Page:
The March 16 Press Herald noted that at a recent town hall meeting the governor, who last year cut MPBN’s budget by $200,000, was asked why he now has proposed cutting all funding (an additional $1.7 million) to MPBN. He responded: “Why should I pay welfare to a company? It’s that simple I need that money to pay welfare to make sure some elderly don’t freeze.”

I agree the poor/elderly have needs that must be met.

But cutting the state’s relatively modest contribution to (nonprofit) MPBN, a contribution that serves broad public purposes and that is more than matched by contributions from private corporations and individual citizens, while leaving in place tens of millions of dollars in annual corporate welfare payouts (through the Business Equipment Tax Reimbursement program, TIF and other corporate subsidy payments) to some of the wealthiest corporations in Maine is inconsistency in the extreme.

The numbers speak for themselves. In F.Y. 2009, BETR alone paid the top 12 recipients $29.8 million.

1. Verso Paper – $5.5 million

2. Bath Iron Works – $3.6 million

3. Nestle Waters – $3 million

4. S.D. Warren – $2.9 million

5. National Semiconductor – $2.6 million

6. Katahdin Paper – $2.5 million

7. Rumford Paper – $2 million

8. Tambrands – $2 million

9. L.L. Bean – $1.6 million

10. Madison Paper – $1.5 million

11. Walmart Stores – $1.3 million

12. McCain Foods – $1.2 million

Read the corporate names, and ask the governor why he’s only going after MPBN, why these welfare payments to some of the largest and richest Maine corporations aren’t being eliminated, or cut sharply? Why aren’t these corporations being asked to contribute to the needs of Maine’s poor/elderly? It’s inconsistency, unfairness run wild.

Orlando Delogu


Maine DEP must do more to cut pollution emissions

No matter how you spin it, it’s not a good thing that Maine’s pulp and paper mills are spewing more toxic chemicals into our air, water and land. The Feb. 26 article about the Toxic Release Inventory and what it means for Maine missed the mark (“Both relief, criticism greet news of rise in toxins”).

The 2011 Toxic Release Inventory shows us that Maine’s industrial activities come with a price. But Maine people and our elected leaders should remember that increased production does not need to result in increased pollution, so we don’t have to accept the increased threats to our health and environment.

Maine’s Department of Environmental Protection implies that the significant rise in toxic pollution in Maine in 2011 is safe, because we Mainers are exposed to other sources of toxic chemicals, too.

The DEP neglected to note that more pollution, no matter the source, puts Mainers at a higher risk of all kinds of illness, including respiratory damage, cancer, learning disabilities and reproductive harm. The DEP’s logic is irresponsible and ignores the cumulative effect of so many pollution sources on our environment and health.

Now that this year’s tally has shown us that we face increasing danger from industrial pollution, what do we do about it?

Our current state and federal laws do not do enough to limit the release of toxic chemicals into our environment and our bodies. We need laws that encourage the Maine DEP and the U.S. Environmental Protection Agency to limit toxic pollution and prevent companies from profiting while releasing dangerous chemicals that damage our health and environment.

Passage of the federal Safe Chemicals Act would ask that the industries that produce, use, or release chemicals prove that these chemicals are safe. That would be a good start. For more information, see:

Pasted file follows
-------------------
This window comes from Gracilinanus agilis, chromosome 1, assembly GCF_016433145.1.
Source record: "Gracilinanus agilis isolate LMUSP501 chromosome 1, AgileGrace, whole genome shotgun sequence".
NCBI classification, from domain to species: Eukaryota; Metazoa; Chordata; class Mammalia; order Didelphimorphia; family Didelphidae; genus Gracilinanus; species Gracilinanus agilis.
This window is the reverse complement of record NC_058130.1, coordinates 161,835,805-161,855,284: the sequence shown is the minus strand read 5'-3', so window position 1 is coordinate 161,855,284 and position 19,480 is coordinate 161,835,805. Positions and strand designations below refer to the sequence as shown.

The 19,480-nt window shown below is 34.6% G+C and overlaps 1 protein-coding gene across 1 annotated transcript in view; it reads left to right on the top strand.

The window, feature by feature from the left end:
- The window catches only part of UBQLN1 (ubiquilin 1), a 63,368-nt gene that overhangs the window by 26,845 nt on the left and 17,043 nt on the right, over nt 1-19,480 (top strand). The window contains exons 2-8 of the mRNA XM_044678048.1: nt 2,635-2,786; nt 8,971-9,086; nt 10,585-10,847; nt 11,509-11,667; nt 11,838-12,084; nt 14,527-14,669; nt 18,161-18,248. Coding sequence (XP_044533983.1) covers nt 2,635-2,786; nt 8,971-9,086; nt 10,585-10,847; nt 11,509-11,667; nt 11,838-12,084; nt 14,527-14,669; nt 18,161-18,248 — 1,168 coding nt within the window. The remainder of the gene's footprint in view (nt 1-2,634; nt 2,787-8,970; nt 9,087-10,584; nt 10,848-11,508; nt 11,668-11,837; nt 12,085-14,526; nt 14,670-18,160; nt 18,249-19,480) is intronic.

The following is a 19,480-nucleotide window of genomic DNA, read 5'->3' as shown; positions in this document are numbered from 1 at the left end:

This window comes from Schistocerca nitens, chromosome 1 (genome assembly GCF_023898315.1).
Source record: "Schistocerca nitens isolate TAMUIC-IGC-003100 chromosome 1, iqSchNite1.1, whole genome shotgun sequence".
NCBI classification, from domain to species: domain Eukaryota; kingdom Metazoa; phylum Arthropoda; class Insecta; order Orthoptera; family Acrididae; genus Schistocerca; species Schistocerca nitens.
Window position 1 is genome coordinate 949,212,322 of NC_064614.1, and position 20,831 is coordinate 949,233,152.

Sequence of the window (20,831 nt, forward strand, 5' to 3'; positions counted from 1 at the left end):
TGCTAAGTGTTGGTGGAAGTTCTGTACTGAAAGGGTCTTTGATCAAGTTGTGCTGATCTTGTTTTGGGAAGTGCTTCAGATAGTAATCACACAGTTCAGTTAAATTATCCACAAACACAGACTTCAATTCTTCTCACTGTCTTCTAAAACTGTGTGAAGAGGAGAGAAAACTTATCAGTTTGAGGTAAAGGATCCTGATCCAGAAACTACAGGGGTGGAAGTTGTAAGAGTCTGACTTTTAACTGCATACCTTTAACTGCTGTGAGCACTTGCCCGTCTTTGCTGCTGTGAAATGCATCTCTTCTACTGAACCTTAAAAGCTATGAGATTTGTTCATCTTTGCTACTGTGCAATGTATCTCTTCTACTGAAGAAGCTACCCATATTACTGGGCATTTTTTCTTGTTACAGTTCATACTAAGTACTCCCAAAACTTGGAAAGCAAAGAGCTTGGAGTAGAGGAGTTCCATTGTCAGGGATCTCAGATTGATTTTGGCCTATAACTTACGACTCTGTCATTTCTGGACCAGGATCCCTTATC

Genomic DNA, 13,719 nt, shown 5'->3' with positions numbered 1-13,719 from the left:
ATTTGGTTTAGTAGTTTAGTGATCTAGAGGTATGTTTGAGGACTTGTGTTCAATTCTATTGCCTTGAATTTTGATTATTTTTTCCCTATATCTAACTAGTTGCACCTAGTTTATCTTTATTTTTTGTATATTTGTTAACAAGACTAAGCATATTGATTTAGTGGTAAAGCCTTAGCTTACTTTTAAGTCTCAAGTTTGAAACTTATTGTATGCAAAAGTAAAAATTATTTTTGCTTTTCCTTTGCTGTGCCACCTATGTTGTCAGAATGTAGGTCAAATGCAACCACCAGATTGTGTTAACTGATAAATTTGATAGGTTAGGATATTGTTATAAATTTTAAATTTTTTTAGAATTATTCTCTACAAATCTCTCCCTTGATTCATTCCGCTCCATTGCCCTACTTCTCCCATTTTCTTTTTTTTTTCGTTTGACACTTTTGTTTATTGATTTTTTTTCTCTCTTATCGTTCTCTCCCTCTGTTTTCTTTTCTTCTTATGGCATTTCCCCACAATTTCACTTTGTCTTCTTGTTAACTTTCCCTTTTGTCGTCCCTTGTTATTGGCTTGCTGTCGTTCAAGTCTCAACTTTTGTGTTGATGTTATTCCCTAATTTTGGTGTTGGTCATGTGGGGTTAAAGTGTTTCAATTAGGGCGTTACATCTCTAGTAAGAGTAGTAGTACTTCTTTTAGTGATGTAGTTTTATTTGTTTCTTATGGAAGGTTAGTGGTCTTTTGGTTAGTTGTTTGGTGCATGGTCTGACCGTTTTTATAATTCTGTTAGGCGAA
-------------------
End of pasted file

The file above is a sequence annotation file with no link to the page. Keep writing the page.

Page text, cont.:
Abby King

policy advocate

Natural Resources Council of Maine


Thanks for supporting rights of DeCoster workers

I want to give thanks and congratulations to Father Michael J. Seavey on his Maine Voices editorial on March 5, “Farm workers rights should not have an expiration date.” Father Seavey believes that DeCoster’s egg farm workers should continue to have the right to organize and bargain collectively. Collective bargaining was legalized for these workers by the Maine Legislature in 1997.

The right to organize and bargain collectively is part of American history. I agree with Father Seavey that this right should be continued.

I served in the Maine Legislature for 8 years as Falmouth’s state representative and two years as the state senator from District 11. Before that, I was a Portland High School history teacher for 36 years, where Father Seavey was a student of mine. I am very proud to have played a small role in his high school education.

Jerry Davis

119th-122nd, 124th Maine Legislatures


More oversight needed on state welfare program


I just wanted to write about the ongoing troubles with the Maine Health and Human Services Department.

While this mess with the MaineCare is upsetting, there are also other areas of the welfare system that could use some oversight and overhauling.

I am speaking of the way money is allotted and given to recipients. I have personally seen some who receive payments from the state misuse the money. I am not talking about the cigarettes that are bought with it, or the alcohol. We already know about that.

I am talking about watching someone use the debit card that is issued to them to withdraw money from the card, then buy a moneygram and send the money overseas to their homeland. I have seen this several times while waiting in line at Hannaford’s customer service line.

I may be wrong, but I was under the impression that the money is meant to support needy families in Maine. I believe it is called T.A.N.F., not World Aid. Who knows, maybe it is even used to buy drugs or weapons.

I will say again: More oversight is needed in how payments are made and spent.

Edna Curit